Jon Helmus: [09:39]
I would 100% agree. As someone, too, who's been a pentester doing network segmentation and having to deliver the results of that, and then, also talk about next steps of how to achieve proper network segmentation, it's an interesting problem to have to solve. Definitely, an interesting problem to have to solve.
With all these basics and everything and hopefully listeners are now already starting to get the picture painted in their head about why this is important. But I would love for you to dive into detail about why all this is important? Why is it important that we understand what qualifies a security hygiene and what exactly it is?
Shashank Dixit: [10:32]
Imagine if a hacker wants to target your organization. What is it that he's going to target? He will look into the external periphery of your organization. He'll look into what are the external IPs? What applications have been facing the internet and then try to attack from there? If the hacker is just running a tool and finding all those low-security loopholes, then it's easy for him to exploit something and get inside. That is one way of doing it.
Another way of doing it is to target your employees, maybe some phishing email or maybe some Malware, where a loaded document will land in your inbox. If somebody clicks and if your basics are not in place (like your segmentation is not proper, if your Malware detection is not properly done, your proper antivirus is not there) then that ransomware is going to explode and infect the different systems. That is why it is very important to get the basics right. What I mean by basics is to make sure you're following the right configuration. You are giving at least a minimum privilege to the user, least privilege principle you are following. You are making sure that admin functionality is only limited to certain individuals who actually need it. You are implementing the need-to-know basis and if you are implementing proper due diligence there. So many things you can avoid.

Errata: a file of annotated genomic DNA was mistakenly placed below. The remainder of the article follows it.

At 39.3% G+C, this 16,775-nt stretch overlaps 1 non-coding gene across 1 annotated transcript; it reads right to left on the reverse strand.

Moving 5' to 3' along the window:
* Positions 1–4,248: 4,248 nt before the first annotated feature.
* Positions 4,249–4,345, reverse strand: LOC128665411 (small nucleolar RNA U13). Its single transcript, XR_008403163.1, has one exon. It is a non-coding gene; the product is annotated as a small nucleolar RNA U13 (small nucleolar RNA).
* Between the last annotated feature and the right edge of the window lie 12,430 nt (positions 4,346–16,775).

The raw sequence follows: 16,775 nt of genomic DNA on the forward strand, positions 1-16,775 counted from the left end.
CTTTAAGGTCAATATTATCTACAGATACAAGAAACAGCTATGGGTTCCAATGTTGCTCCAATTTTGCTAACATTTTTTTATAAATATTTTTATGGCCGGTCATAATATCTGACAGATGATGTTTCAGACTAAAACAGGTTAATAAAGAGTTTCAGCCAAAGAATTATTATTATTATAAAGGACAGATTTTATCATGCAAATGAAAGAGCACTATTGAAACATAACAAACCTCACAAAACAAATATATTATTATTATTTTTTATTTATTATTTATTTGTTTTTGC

If a ransomware payload gets executed on somebody's system, it is going to not only infect the system, but it will also scan through and infect the other notes there. If your basic networking is not done properly, it is going to be a chain reaction from there. That is why I'm stressing on this baseline security part a lot because everything starts from there and then you develop further.
Jon Helmus: [12:33]
Before we dive a little further into that, to highlight the severity of just overlooking the fundamentals. These essential controls that we have to put in place to ensure that we prevent some type of severe cyber attack. You mentioned the word ransomware, right? If you propose that to an organization saying, "Hey, we need to put these controls in place, otherwise, this is the severity and the impact of what can happen."